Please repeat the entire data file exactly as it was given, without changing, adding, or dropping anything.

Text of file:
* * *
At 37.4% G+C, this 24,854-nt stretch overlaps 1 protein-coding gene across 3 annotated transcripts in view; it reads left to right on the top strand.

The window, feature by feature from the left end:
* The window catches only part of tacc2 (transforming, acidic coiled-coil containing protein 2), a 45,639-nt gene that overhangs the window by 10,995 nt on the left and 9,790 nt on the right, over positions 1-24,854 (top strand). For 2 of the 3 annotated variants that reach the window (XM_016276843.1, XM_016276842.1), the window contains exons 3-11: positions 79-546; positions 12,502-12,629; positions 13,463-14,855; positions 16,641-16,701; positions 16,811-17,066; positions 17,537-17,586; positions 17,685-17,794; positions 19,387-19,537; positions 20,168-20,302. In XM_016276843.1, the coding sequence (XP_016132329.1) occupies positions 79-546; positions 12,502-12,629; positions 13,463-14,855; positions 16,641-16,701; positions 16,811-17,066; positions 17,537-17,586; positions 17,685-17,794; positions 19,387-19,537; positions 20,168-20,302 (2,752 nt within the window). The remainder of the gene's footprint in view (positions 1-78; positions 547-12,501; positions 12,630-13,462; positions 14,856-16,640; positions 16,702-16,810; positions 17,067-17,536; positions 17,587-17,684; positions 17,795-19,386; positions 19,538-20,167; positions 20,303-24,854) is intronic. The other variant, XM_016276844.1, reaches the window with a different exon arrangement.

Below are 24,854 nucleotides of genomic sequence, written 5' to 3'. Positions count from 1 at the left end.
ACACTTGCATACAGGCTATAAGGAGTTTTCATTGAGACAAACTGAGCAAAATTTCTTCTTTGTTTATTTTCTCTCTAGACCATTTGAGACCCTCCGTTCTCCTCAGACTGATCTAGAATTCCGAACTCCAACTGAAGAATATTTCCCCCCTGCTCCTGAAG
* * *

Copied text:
At 37.4% G+C, this 24,854-nt stretch overlaps 1 protein-coding gene across 3 annotated transcripts in view; it reads left to right on the top strand.

The window, feature by feature from the left end:
* The window catches only part of tacc2 (transforming, acidic coiled-coil containing protein 2), a 45,639-nt gene that overhangs the window by 10,995 nt on the left and 9,790 nt on the right, over positions 1-24,854 (top strand). For 2 of the 3 annotated variants that reach the window (XM_016276843.1, XM_016276842.1), the window contains exons 3-11: positions 79-546; positions 12,502-12,629; positions 13,463-14,855; positions 16,641-16,701; positions 16,811-17,066; positions 17,537-17,586; positions 17,685-17,794; positions 19,387-19,537; positions 20,168-20,302. In XM_016276843.1, the coding sequence (XP_016132329.1) occupies positions 79-546; positions 12,502-12,629; positions 13,463-14,855; positions 16,641-16,701; positions 16,811-17,066; positions 17,537-17,586; positions 17,685-17,794; positions 19,387-19,537; positions 20,168-20,302 (2,752 nt within the window). The remainder of the gene's footprint in view (positions 1-78; positions 547-12,501; positions 12,630-13,462; positions 14,856-16,640; positions 16,702-16,810; positions 17,067-17,536; positions 17,587-17,684; positions 17,795-19,386; positions 19,538-20,167; positions 20,303-24,854) is intronic. The other variant, XM_016276844.1, reaches the window with a different exon arrangement.

Below are 24,854 nucleotides of genomic sequence, written 5' to 3'. Positions count from 1 at the left end.
ACACTTGCATACAGGCTATAAGGAGTTTTCATTGAGACAAACTGAGCAAAATTTCTTCTTTGTTTATTTTCTCTCTAGACCATTTGAGACCCTCCGTTCTCCTCAGACTGATCTAGAATTCCGAACTCCAACTGAAGAATATTTCCCCCCTGCTCCTGAAG